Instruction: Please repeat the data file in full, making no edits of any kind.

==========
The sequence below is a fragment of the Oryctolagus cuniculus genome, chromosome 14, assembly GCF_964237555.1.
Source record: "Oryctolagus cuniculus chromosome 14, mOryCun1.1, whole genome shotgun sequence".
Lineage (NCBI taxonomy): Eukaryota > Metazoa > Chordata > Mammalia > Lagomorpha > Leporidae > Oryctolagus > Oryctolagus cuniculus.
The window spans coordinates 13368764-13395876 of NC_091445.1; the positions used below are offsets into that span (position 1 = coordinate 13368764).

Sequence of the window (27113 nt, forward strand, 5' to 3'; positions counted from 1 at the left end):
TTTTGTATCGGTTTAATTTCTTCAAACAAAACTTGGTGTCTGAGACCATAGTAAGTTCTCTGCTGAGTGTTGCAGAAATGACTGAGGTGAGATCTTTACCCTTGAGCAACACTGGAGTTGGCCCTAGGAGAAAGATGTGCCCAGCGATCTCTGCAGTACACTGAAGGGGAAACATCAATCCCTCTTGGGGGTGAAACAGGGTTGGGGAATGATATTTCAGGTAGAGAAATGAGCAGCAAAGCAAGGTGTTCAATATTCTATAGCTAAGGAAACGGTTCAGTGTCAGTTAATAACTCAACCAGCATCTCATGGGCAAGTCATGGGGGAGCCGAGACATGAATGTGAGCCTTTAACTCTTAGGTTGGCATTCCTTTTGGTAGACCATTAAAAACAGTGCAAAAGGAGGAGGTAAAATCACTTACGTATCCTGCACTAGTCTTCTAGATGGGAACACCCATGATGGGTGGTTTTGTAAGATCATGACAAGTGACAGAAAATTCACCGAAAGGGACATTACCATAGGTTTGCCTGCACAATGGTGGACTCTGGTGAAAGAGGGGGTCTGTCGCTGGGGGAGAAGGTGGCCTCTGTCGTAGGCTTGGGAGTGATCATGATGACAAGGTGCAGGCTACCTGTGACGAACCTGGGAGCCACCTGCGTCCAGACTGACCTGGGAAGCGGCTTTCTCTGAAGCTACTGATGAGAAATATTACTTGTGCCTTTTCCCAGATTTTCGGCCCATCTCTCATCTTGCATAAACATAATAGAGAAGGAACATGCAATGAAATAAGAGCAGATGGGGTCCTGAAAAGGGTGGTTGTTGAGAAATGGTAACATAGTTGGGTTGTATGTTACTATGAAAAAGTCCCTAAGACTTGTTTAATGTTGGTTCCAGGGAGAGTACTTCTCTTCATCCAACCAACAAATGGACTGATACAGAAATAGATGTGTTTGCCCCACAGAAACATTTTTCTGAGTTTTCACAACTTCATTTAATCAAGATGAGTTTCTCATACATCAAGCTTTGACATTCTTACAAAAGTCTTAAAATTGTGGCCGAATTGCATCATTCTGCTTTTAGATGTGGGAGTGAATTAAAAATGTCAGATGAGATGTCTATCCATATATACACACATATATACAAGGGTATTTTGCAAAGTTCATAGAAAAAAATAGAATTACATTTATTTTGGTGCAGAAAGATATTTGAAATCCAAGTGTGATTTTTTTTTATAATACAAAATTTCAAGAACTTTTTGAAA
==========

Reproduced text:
The sequence below is a fragment of the Oryctolagus cuniculus genome, chromosome 14, assembly GCF_964237555.1.
Source record: "Oryctolagus cuniculus chromosome 14, mOryCun1.1, whole genome shotgun sequence".
Lineage (NCBI taxonomy): Eukaryota > Metazoa > Chordata > Mammalia > Lagomorpha > Leporidae > Oryctolagus > Oryctolagus cuniculus.
The window spans coordinates 13368764-13395876 of NC_091445.1; the positions used below are offsets into that span (position 1 = coordinate 13368764).

Sequence of the window (27113 nt, forward strand, 5' to 3'; positions counted from 1 at the left end):
TTTTGTATCGGTTTAATTTCTTCAAACAAAACTTGGTGTCTGAGACCATAGTAAGTTCTCTGCTGAGTGTTGCAGAAATGACTGAGGTGAGATCTTTACCCTTGAGCAACACTGGAGTTGGCCCTAGGAGAAAGATGTGCCCAGCGATCTCTGCAGTACACTGAAGGGGAAACATCAATCCCTCTTGGGGGTGAAACAGGGTTGGGGAATGATATTTCAGGTAGAGAAATGAGCAGCAAAGCAAGGTGTTCAATATTCTATAGCTAAGGAAACGGTTCAGTGTCAGTTAATAACTCAACCAGCATCTCATGGGCAAGTCATGGGGGAGCCGAGACATGAATGTGAGCCTTTAACTCTTAGGTTGGCATTCCTTTTGGTAGACCATTAAAAACAGTGCAAAAGGAGGAGGTAAAATCACTTACGTATCCTGCACTAGTCTTCTAGATGGGAACACCCATGATGGGTGGTTTTGTAAGATCATGACAAGTGACAGAAAATTCACCGAAAGGGACATTACCATAGGTTTGCCTGCACAATGGTGGACTCTGGTGAAAGAGGGGGTCTGTCGCTGGGGGAGAAGGTGGCCTCTGTCGTAGGCTTGGGAGTGATCATGATGACAAGGTGCAGGCTACCTGTGACGAACCTGGGAGCCACCTGCGTCCAGACTGACCTGGGAAGCGGCTTTCTCTGAAGCTACTGATGAGAAATATTACTTGTGCCTTTTCCCAGATTTTCGGCCCATCTCTCATCTTGCATAAACATAATAGAGAAGGAACATGCAATGAAATAAGAGCAGATGGGGTCCTGAAAAGGGTGGTTGTTGAGAAATGGTAACATAGTTGGGTTGTATGTTACTATGAAAAAGTCCCTAAGACTTGTTTAATGTTGGTTCCAGGGAGAGTACTTCTCTTCATCCAACCAACAAATGGACTGATACAGAAATAGATGTGTTTGCCCCACAGAAACATTTTTCTGAGTTTTCACAACTTCATTTAATCAAGATGAGTTTCTCATACATCAAGCTTTGACATTCTTACAAAAGTCTTAAAATTGTGGCCGAATTGCATCATTCTGCTTTTAGATGTGGGAGTGAATTAAAAATGTCAGATGAGATGTCTATCCATATATACACACATATATACAAGGGTATTTTGCAAAGTTCATAGAAAAAAATAGAATTACATTTATTTTGGTGCAGAAAGATATTTGAAATCCAAGTGTGATTTTTTTTTATAATACAAAATTTCAAGAACTTTTTGAAA